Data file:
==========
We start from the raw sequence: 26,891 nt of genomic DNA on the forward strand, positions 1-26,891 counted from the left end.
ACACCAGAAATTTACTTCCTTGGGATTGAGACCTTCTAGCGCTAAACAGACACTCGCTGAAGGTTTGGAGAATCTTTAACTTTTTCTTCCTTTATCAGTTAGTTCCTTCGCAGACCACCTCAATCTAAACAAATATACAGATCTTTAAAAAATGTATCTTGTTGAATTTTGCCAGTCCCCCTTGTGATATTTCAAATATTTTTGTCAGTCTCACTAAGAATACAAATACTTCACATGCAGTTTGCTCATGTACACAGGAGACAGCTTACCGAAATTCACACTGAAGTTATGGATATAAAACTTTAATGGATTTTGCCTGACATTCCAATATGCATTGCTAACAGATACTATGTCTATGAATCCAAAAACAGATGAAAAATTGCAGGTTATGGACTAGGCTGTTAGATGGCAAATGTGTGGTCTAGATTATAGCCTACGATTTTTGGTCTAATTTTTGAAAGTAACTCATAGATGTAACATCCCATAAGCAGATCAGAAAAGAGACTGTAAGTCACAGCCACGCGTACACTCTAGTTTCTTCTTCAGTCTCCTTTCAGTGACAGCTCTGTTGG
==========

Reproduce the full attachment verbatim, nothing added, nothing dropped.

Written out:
We start from the raw sequence: 26,891 nt of genomic DNA on the forward strand, positions 1-26,891 counted from the left end.
ACACCAGAAATTTACTTCCTTGGGATTGAGACCTTCTAGCGCTAAACAGACACTCGCTGAAGGTTTGGAGAATCTTTAACTTTTTCTTCCTTTATCAGTTAGTTCCTTCGCAGACCACCTCAATCTAAACAAATATACAGATCTTTAAAAAATGTATCTTGTTGAATTTTGCCAGTCCCCCTTGTGATATTTCAAATATTTTTGTCAGTCTCACTAAGAATACAAATACTTCACATGCAGTTTGCTCATGTACACAGGAGACAGCTTACCGAAATTCACACTGAAGTTATGGATATAAAACTTTAATGGATTTTGCCTGACATTCCAATATGCATTGCTAACAGATACTATGTCTATGAATCCAAAAACAGATGAAAAATTGCAGGTTATGGACTAGGCTGTTAGATGGCAAATGTGTGGTCTAGATTATAGCCTACGATTTTTGGTCTAATTTTTGAAAGTAACTCATAGATGTAACATCCCATAAGCAGATCAGAAAAGAGACTGTAAGTCACAGCCACGCGTACACTCTAGTTTCTTCTTCAGTCTCCTTTCAGTGACAGCTCTGTTGG